The “religion of appearances” or the “path of humility”?
In the homily at Mass in the Chapel of Santa Marta on Tuesday, 11 October, Pope Francis indicated a decisive choice in the life of every Christian: that even when “doing good”, we can indeed meet with a dangerous misunderstanding – which is that of putting ourselves first – rather than “the redemption that Jesus has given us”. The goal is to affirm “our interior freedom”, by showing ourselves to the world as we really are in our hearts, without easy or clever operations of having a masked exterior of “makeup”.
The Pontiff’s reflection began with the concept of freedom. His inspiration came from the first reading in the liturgy of the day (Gal 5:1-6), in which the Apostle Paul invites us to “stand fast therefore, and do not submit again to a yoke of slavery – that is, to be free: free in religion, free in adoring God”. This was the first lesson: “Never lose your freedom”. Which freedom? “Christian freedom only comes from the grace of Jesus Christ”, the Pope explained, “not by our works, not by our so-called ‘justice’, but from the justice that the Lord Jesus Christ gave us and with which he re-created us”. A justice, he added, that “comes precisely from the Cross”.
This theme was also highlighted in the Gospel passage of the day (Lk 11:37-41), where we read of Jesus rebuking a Pharisee, a doctor of the law. He scolds Jesus because, the Pope recalled, “this Pharisee has invited Jesus to lunch and Jesus does not make ablution, in other words, he does not wash his hands”: therefore he does not fulfill those practices “which were the customs of the old law”. Faced with certain grievances, the Lord affirms: “You Pharisees clean the outside of the cup and dish, but inside you are full of greed and wickedness”. It is a concept, Francis noted, that Jesus “repeated many times in the Gospel”, offering certain people a clear warning: “Your interior is bad, it is not just, it is not free. You are slaves because you have not accepted the justice that comes from God”, which is “the justice that Jesus gave us”.
In another passage we read that Jesus, after encouraging prayer, also teaches us how to do it: “in your room, so that no one sees you, so that only your Father sees you”. The invitation, therefore is “not to pray for the sake of appearances”, in order to be seen, as that Pharisee did, who — the Gospel always tells us — said before the altar of the temple: “God, thank you, Lord, that I am not a sinner”. Those who acted in this way, the Pontiff said, were truly those with “brazen faces” and they “had no shame”.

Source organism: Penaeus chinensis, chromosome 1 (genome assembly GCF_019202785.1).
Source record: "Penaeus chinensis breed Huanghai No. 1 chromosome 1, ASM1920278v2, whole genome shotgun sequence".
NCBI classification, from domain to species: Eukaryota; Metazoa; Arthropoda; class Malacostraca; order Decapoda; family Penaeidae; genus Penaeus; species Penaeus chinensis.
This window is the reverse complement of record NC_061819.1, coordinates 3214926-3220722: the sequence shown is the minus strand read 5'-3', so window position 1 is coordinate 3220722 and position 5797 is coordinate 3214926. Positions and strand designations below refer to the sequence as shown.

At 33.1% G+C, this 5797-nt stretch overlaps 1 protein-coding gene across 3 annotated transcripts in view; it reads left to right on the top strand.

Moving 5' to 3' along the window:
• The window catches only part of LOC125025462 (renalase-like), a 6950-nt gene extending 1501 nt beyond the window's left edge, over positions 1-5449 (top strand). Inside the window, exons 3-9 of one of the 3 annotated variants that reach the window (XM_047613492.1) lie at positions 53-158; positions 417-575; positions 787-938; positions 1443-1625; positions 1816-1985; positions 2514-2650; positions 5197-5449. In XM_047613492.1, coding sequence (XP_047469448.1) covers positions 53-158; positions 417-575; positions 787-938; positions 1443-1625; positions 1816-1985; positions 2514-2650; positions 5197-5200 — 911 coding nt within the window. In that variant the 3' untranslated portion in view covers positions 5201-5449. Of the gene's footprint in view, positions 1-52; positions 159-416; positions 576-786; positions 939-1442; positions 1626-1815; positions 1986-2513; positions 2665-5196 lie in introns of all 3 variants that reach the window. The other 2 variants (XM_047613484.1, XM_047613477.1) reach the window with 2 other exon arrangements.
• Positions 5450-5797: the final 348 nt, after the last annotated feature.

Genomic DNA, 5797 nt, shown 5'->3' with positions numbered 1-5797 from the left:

In contrast to some attitudes, Jesus offers a suggestion, which the Pope summarized in this way: “When you do good and give alms, do not do so in order to be seen. Your right hand should not know what the left hand is doing. Do it in secret. And when you do penance, and fast, please see that you are not melancholy, do not be dismal so that the whole world knows you are doing penance”. Ultimately: what matters “is the freedom that redemption offered us, which gave us love, which gave us the re-creation of the Father”. It is an interior freedom, which leads to doing “good in secret, without sounding the trumpet”: indeed, “the way of true religion is the same way of Jesus: humility, humiliation”. Inasmuch that Jesus — the Pope said, quoting the Letter of Paul to the Philippians — “humbled himself, he emptied himself”. And, the Pontiff added: “this is the only way to take selfishness, greed, arrogance, vanity and worldliness, away from us”.
Faced with this example we find instead the attitude of those whom Jesus reproaches: “people who follow the religion of makeup: the appearance, to appear, pretending to seem” a certain way “while inside…”. The Pope pointed out the “very powerful image” that Jesus evokes: “‘You are whitewashed tombs, which outwardly appear beautiful, but within are full of dead men’s bones and all uncleanliness’”. On the other hand, “Jesus calls us, inviting us to do good with humility”, because otherwise we fall into a dangerous misunderstanding: “You can do all the good that you want, but if you do not do so humbly, as Jesus teaches us, this good does not help, because it is a good that comes from yourself, from your self-assurance, and not from the redemption that Jesus gave us”. It is a redemption which, Francis said, arrives by means of “the path of humility and humiliation”: in fact “you can never reach humility without humiliation”. Thus, “we see Jesus humiliated on the cross”.
Hence the Pope concluded his homily with an exhortation: “Let us ask the Lord that we never tire of going down that path; that we never tire of rejecting this religion of appearances, this religion of seeming, of pretending…”. We must instead be committed to proceed “quietly, doing good”, and doing so “freely as we have freely received our interior freedom”.